He is the author of  (University of America Press, 2014) and “Disposable Diapers, Envy, and the Kibbutz: What Happens to an Emotion Based on Difference in a Society Based on Equality?” in Envy at Work and in Organizations (Oxford University Press, 2017).  He has just completed a book on masculinity.  

Check out Josh’s website: joshgressel.com

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Detective Agencies, Film Noir and Society’s Relationship to the Elderly: Maite Alberdi on Her Doc, The Mole Agent | Filmmaker Magazine

ChileThe Mole Agent

Responding to a help-wanted ad, 85-year-old Sergio Chamy agrees to infiltrate a Santiago nursing home as a “mole agent” to find out if a client’s mother is being abused. As a “spy” he uncovers a hidden world of frustration and loneliness. 

Maite Alberdi’s documentary borrows from film noir before evolving into an unsettling look at the lives of the elderly. It was developed with the help of the Sundance Institute Documentary Film Program and the Tribeca Film Institute. The Mole Agent screened at Sundance, and is available on demand starting September 1.

Filmmaker spoke with Alberdi from her office in Santiago.

Filmmaker: How did you start on this project?

Maite Alberdi: I wanted to make a documentary about private detectives. I’m a super fan of film noir and pulp fiction, and I realized that I never saw a documentary that centered around a detective agency. That was my starting point. I researched agencies, which is how I met Romulo, a retired police officer who had his own shop. He handled several “mole” cases. I worked with him a couple of times, and one of the cases involved the retirement home. I realized I wanted to shoot there.

Filmmaker: What did you do for Romulo?

Alberdi: I followed people. I would meet with clients, interview them, take notes. Then I had cases where parents wanted to follow their children, or I followed couples. A lot of things.

Romulo usually worked with the same mole, but he broke his hip and had to be replaced when we were ready to start shooting. Romulo put an ad in the paper to find and train a new mole.

Filmmaker: So in effect Romulo cast Sergio.

Alberdi: No, he wasn’t going to pick Sergio. I had to convince him. Romulo wanted someone else, someone I didn’t think was empathetic. The one Romulo liked was accompanied by his wife during the interview. And Romulo being super-machismo, I could say, “Maybe the wife will be there all the time. She could be a problem. That won’t happen with Sergio.”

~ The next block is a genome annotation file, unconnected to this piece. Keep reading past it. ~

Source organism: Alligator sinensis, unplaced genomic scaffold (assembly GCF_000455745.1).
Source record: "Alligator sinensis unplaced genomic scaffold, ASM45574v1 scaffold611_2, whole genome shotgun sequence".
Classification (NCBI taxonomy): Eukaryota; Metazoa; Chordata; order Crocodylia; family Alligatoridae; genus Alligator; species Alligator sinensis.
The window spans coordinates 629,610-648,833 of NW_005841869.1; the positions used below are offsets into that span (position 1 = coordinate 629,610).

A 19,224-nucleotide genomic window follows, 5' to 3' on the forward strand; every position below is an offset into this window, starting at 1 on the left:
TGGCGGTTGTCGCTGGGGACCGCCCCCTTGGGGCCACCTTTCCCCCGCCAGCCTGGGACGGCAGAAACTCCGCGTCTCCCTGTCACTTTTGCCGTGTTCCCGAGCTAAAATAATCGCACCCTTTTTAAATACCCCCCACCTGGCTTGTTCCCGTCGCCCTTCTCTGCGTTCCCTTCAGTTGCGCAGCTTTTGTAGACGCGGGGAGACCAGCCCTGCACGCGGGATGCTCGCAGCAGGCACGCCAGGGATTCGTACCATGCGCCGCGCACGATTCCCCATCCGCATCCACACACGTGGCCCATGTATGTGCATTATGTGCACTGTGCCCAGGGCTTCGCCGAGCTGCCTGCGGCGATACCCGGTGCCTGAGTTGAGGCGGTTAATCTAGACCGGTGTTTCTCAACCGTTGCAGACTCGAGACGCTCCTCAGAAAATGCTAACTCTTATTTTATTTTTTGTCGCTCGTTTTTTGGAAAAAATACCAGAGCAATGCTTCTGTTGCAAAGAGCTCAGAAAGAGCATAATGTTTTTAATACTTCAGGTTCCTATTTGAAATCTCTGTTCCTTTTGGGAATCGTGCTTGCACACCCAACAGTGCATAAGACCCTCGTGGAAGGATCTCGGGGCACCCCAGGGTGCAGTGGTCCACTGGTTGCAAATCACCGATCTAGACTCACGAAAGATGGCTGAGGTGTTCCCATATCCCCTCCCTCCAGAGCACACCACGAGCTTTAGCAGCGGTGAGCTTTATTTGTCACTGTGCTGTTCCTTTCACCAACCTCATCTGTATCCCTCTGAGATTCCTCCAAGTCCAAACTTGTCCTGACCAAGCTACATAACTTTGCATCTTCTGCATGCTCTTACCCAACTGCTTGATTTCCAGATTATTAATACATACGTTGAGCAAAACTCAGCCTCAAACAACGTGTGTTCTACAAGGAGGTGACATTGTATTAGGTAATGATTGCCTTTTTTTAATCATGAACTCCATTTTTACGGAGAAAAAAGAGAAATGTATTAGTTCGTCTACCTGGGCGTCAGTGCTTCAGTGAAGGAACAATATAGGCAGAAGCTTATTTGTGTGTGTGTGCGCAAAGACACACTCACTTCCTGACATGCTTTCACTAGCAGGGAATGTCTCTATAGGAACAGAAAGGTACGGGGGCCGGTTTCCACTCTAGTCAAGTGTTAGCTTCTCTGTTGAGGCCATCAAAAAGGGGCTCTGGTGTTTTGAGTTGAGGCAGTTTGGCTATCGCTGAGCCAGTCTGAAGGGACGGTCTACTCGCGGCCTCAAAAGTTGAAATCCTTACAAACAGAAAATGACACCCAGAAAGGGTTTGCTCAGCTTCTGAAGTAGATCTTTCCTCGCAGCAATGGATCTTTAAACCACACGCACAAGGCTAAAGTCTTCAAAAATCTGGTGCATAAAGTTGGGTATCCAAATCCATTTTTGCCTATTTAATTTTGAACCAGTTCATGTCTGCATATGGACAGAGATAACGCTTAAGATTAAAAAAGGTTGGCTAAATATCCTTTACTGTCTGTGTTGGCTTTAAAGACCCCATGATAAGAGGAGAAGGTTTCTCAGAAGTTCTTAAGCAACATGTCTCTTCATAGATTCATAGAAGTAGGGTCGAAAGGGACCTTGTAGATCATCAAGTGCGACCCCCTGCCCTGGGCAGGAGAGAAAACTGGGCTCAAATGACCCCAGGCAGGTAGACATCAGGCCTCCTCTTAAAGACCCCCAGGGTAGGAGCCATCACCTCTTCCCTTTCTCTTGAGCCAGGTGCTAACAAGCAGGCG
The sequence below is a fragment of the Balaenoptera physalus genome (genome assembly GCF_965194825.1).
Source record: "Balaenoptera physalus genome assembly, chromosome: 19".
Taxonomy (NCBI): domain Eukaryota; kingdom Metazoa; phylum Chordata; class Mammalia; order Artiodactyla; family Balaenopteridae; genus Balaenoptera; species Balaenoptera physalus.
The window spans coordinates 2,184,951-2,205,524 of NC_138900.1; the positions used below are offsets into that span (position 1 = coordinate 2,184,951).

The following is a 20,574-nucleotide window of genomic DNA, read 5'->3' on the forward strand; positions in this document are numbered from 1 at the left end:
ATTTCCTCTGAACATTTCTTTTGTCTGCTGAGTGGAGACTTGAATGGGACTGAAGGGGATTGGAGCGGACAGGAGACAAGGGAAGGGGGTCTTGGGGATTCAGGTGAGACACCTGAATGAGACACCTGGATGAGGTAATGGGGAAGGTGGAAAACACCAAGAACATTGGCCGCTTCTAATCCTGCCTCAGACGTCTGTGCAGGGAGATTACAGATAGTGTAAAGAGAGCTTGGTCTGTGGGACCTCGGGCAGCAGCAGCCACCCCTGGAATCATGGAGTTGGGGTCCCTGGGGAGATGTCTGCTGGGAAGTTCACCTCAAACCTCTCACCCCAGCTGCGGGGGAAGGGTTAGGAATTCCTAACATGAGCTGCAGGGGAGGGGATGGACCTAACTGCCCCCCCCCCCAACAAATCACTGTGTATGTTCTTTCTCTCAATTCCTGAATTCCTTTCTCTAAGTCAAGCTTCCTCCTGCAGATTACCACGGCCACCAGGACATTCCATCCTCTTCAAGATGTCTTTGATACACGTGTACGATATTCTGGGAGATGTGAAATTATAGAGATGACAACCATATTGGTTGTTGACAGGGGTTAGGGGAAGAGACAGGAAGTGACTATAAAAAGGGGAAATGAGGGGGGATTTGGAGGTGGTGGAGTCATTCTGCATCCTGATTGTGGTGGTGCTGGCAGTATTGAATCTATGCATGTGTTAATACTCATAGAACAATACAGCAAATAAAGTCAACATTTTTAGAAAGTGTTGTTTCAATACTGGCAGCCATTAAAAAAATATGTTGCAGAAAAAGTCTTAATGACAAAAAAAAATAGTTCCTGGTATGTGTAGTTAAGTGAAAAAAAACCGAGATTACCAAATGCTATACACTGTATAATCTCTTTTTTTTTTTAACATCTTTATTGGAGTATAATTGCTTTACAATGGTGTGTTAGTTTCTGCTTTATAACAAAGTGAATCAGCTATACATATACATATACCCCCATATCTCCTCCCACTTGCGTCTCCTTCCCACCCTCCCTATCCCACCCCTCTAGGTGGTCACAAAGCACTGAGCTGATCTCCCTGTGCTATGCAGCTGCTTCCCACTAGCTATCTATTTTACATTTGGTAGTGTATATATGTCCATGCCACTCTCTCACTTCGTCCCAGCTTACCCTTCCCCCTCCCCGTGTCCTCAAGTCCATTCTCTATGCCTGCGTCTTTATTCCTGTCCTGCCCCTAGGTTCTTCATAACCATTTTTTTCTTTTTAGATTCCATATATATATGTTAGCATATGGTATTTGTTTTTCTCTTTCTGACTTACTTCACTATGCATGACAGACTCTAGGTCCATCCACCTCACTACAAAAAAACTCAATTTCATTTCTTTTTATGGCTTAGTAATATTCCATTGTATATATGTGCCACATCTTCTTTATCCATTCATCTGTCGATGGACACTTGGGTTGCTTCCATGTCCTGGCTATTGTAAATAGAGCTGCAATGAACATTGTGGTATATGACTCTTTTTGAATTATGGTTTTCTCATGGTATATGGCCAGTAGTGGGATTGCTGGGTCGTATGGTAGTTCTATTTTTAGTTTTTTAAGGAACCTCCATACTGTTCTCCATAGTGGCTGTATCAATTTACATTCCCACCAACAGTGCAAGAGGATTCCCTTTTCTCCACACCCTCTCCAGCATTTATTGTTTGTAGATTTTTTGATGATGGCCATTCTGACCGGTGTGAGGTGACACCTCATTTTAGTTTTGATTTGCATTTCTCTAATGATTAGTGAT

Filmmaker: You were like a private eye yourself, investigating the investigators.

Alberdi: Exactly. I feel Sergio’s job is super-similar to my job as documentary filmmaker. Because when I’m shooting, I spend a lot of time, waiting, waiting, until I have the scene. Documentary filmmaking requires a lot of patience. Some days I never press “rec” because nothing interesting is happening. For Sergio it’s the same, he’s waiting, following people, waiting, waiting until he takes the pictures or until he gets the proof that he needs. 

I’m always spying on people. They know I’m there, that’s the big difference. I observe people without participating.

Filmmaker: How did you persuade the nursing home to agree to filming?

Alberdi: We said that I want to make a film about old age. I had previously released a film in Chile about older people, so it wasn’t weird that I wanted to shoot there. We said we would shoot both the good things and the bad things that happen there. So if we see something bad, we will show it. They signed an agreement to that effect. Then we said, if someone new arrives we want to focus on their experiences. That they allowed too. We introduced ourselves to the staff, and we started to shoot inside the retirement home for three weeks before Sergio arrives. When he came, we acted as if we didn’t know each other.